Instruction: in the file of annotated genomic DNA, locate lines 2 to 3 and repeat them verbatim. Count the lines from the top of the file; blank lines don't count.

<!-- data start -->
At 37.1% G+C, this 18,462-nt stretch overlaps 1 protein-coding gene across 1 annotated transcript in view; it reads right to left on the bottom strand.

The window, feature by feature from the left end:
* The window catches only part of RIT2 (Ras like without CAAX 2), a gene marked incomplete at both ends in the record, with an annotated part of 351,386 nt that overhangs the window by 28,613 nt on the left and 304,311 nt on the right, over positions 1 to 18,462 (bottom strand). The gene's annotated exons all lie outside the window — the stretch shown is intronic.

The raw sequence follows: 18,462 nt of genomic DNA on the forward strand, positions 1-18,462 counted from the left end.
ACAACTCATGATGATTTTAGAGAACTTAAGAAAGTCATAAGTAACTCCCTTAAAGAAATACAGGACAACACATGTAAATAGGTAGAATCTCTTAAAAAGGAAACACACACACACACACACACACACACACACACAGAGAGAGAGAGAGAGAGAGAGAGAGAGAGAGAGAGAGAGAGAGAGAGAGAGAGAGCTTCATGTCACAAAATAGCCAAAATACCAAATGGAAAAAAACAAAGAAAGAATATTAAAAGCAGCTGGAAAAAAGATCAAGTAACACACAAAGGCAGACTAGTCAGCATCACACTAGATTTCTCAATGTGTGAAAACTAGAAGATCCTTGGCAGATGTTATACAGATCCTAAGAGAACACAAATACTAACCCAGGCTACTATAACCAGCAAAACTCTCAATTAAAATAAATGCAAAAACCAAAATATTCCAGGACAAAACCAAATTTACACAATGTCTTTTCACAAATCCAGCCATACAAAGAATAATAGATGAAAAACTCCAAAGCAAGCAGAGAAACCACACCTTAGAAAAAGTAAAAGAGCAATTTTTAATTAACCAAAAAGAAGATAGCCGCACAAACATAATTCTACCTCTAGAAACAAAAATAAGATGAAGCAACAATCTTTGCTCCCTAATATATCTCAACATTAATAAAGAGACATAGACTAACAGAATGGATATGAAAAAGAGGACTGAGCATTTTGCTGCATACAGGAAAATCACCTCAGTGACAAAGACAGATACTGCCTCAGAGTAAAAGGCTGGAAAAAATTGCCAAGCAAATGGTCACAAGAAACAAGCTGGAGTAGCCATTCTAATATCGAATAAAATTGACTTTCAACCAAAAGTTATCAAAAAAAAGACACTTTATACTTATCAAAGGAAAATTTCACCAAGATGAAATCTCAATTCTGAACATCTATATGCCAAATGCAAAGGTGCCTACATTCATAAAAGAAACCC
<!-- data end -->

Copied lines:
The window, feature by feature from the left end:
* The window catches only part of RIT2 (Ras like without CAAX 2), a gene marked incomplete at both ends in the record, with an annotated part of 351,386 nt that overhangs the window by 28,613 nt on the left and 304,311 nt on the right, over positions 1 to 18,462 (bottom strand). The gene's annotated exons all lie outside the window — the stretch shown is intronic.